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Indianapolis Colts' D facing tall order in AFC title game rematch

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Before Andrew Luck's bad shoulder made it at least conceivable that he would miss another game and before, even, deflated footballs swallowed the offseason, set the NFL against one of the most accomplished players in its history and gave birth to the biggest grudge match of the year, there was a simpler concern for the Indianapolis Colts as they contemplated the New England Patriots: Can the Colts' defense slow down the Patriots at all?

"I think so," Colts safety Mike Adams said. "You can't take anything away from them, but if we go into the game and follow our plan and limit their touches and yards after the catch, if we tackle well and stay within our scheme, we should be OK."

That is a lot of ifs for a defense that has had a lot of whiffs in four games against the Patriots since 2012 -- when Luck became the quarterback. The Patriots have outscored the Colts 189-73, including the 45-7 thrashing in the AFC Championship Game last season. The Patriots have scored at least 42 points in all four games, averaging 47.3 points per game, 29 more points per game than the Colts average.

Perhaps most astonishing is the Patriots' utter dominance with the run when playing Indy. They have scored 15 rushing touchdowns and averaged 193 rushing yards per game (on an average of 39 carries per game). Against the Colts, they have rushed 55 percent of the time, while rushing just 40 percent of the time against all other opponents. In the last three games alone, the Patriots have rushed for 657 yards. Memorably, last season the Colts made Jonas Gray look like Jim Brown for one night, when he rushed for 201 yards and four touchdowns. Then Gray overslept and was never heard from again. By the time the playoffs began, it was LeGarrette Blount's turn and he ran for 148 yards and three scores.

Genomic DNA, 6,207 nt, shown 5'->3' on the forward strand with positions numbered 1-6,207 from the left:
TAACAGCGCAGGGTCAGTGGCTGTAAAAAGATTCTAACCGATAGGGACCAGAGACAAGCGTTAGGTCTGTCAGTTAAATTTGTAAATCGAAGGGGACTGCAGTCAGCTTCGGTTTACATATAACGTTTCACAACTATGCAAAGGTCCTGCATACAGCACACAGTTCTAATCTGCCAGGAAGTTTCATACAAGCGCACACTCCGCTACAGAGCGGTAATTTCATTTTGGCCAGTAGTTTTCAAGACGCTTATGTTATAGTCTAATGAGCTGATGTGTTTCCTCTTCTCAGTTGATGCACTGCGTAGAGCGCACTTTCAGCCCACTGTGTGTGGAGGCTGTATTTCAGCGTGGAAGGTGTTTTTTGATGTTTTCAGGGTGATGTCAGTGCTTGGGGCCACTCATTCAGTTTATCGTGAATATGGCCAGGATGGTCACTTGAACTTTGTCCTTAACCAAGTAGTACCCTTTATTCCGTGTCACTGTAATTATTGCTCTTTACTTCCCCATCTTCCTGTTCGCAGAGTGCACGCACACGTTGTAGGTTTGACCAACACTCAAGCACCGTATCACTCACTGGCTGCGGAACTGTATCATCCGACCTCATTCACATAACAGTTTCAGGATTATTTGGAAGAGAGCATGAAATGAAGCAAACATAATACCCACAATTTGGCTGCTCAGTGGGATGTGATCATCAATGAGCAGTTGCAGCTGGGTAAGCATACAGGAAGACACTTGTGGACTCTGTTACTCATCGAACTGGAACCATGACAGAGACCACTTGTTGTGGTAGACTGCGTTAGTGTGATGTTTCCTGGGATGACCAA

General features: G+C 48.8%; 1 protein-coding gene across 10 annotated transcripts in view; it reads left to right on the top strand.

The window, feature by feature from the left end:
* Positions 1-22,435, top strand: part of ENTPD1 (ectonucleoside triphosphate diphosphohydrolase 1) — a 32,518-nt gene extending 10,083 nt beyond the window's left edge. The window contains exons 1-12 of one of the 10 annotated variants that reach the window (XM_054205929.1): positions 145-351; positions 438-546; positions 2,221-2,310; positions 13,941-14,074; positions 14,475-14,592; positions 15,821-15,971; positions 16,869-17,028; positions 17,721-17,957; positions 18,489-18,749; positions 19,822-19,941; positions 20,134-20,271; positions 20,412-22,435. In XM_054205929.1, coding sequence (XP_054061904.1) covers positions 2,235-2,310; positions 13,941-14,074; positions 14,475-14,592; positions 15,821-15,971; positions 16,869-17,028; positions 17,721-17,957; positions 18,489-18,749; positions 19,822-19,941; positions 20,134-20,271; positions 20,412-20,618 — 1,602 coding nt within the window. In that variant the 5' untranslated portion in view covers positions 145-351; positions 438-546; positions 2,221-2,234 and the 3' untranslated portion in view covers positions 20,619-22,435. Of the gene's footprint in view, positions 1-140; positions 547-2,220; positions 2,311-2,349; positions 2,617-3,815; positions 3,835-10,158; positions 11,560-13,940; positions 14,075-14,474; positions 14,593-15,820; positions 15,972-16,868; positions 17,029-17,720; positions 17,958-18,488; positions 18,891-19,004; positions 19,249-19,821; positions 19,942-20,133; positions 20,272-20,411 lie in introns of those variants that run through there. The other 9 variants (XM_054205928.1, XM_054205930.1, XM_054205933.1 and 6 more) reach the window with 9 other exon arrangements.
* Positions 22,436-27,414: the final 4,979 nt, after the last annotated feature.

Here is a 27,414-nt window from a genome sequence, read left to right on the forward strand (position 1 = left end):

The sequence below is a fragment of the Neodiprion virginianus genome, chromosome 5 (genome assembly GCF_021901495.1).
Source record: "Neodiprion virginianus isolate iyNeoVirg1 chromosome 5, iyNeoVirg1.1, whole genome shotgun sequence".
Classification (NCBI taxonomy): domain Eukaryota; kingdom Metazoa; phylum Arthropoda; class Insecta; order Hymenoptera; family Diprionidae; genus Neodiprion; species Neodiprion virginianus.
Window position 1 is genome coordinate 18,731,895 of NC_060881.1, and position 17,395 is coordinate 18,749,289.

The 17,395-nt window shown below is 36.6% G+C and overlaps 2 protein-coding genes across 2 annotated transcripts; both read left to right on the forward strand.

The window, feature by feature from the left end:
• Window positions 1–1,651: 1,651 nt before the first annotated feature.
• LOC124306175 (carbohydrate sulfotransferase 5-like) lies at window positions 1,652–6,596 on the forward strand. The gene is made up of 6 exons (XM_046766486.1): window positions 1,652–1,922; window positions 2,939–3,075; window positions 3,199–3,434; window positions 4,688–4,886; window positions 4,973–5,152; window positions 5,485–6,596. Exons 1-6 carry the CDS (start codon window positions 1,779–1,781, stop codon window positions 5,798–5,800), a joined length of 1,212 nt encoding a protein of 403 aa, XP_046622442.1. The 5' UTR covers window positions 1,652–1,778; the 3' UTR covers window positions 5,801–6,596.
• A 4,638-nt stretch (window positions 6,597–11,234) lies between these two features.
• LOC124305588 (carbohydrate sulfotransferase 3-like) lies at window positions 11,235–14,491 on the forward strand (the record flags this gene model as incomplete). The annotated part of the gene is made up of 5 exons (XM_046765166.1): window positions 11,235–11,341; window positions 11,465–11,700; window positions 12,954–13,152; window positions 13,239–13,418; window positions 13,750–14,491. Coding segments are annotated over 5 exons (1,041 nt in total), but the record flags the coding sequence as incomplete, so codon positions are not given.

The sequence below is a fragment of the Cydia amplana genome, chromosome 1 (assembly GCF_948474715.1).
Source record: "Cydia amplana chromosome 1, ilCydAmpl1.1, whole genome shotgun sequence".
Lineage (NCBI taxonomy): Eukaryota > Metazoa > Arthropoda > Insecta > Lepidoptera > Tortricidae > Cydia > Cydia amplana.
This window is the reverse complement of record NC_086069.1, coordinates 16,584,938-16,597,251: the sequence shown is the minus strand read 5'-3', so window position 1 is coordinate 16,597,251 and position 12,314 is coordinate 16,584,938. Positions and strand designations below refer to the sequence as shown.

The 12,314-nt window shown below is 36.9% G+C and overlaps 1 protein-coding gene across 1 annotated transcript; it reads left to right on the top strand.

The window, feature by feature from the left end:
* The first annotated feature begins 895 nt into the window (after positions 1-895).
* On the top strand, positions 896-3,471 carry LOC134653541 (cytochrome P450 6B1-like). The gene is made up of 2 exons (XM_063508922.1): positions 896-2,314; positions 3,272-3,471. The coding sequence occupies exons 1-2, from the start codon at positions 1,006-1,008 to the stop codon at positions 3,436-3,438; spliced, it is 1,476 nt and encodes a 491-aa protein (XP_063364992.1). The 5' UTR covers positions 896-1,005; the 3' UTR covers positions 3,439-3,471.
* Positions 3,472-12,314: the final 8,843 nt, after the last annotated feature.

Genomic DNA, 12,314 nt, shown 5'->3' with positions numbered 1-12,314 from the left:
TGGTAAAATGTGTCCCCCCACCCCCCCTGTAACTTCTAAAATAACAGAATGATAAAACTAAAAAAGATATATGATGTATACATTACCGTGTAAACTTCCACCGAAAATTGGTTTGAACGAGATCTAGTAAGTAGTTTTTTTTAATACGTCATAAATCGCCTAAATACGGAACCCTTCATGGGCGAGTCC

In the wake of those games, Colts owner Jim Irsay made no secret of his desire for his defense to get more physical. The effort took an early hit when defensive tackle Art Jones was lost to an ankle injury before the season even began. Then Josh Chapman, the starting nose tackle, was cut. The new-look defensive front -- with rookies David Parry and Henry Anderson on the line -- has held up well. Last week, they held Arian Foster to 41 yards on 19 rushes. This week, they're set to face Dion Lewis (barring further trouble with an abdominal injury), who was briefly in Indianapolis last season and who has 418 yards from scrimmage in four games this season.

"Not to compare, but we are doing everything right," said Adams, who was named the AFC's Defensive Player of the Week after he had two interceptions, two passes defended and five tackles against the Texans last week. "We are holding our blocks and getting our linebackers free. We have faced good runners up until this day, and I think we did a fairly good job. That won't stop -- Dion is a good back, a shifty back and that's a good test for us. He's slippery. Blount had a great game against us in the playoffs. Our game is we have to make them one dimensional, we have to stop the run."